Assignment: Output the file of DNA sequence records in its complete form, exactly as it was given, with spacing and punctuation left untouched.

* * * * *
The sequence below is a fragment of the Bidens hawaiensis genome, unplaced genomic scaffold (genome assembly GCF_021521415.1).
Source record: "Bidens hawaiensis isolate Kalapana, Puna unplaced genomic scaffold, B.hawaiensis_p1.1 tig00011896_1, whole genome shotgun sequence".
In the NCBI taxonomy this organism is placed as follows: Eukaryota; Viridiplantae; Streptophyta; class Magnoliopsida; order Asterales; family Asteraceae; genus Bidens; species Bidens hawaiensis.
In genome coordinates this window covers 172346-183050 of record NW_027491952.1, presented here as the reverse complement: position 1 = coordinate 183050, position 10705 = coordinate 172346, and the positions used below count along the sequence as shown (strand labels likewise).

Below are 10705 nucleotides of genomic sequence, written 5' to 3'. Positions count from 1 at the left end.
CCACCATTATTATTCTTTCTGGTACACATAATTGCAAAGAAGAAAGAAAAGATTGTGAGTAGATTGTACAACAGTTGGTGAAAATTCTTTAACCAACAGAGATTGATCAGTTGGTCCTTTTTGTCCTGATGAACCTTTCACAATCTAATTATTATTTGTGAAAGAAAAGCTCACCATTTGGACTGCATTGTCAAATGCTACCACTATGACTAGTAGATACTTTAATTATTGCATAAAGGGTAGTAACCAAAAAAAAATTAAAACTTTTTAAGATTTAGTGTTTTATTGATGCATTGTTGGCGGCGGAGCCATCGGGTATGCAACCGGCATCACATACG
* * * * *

The sequence below is a fragment of the Bidens hawaiensis genome, unplaced genomic scaffold (genome assembly GCF_021521415.1).
Source record: "Bidens hawaiensis isolate Kalapana, Puna unplaced genomic scaffold, B.hawaiensis_p1.1 tig00011896_1, whole genome shotgun sequence".
In the NCBI taxonomy this organism is placed as follows: Eukaryota; Viridiplantae; Streptophyta; class Magnoliopsida; order Asterales; family Asteraceae; genus Bidens; species Bidens hawaiensis.
In genome coordinates this window covers 172346-183050 of record NW_027491952.1, presented here as the reverse complement: position 1 = coordinate 183050, position 10705 = coordinate 172346, and the positions used below count along the sequence as shown (strand labels likewise).

Below are 10705 nucleotides of genomic sequence, written 5' to 3'. Positions count from 1 at the left end.
CCACCATTATTATTCTTTCTGGTACACATAATTGCAAAGAAGAAAGAAAAGATTGTGAGTAGATTGTACAACAGTTGGTGAAAATTCTTTAACCAACAGAGATTGATCAGTTGGTCCTTTTTGTCCTGATGAACCTTTCACAATCTAATTATTATTTGTGAAAGAAAAGCTCACCATTTGGACTGCATTGTCAAATGCTACCACTATGACTAGTAGATACTTTAATTATTGCATAAAGGGTAGTAACCAAAAAAAAATTAAAACTTTTTAAGATTTAGTGTTTTATTGATGCATTGTTGGCGGCGGAGCCATCGGGTATGCAACCGGCATCACATACG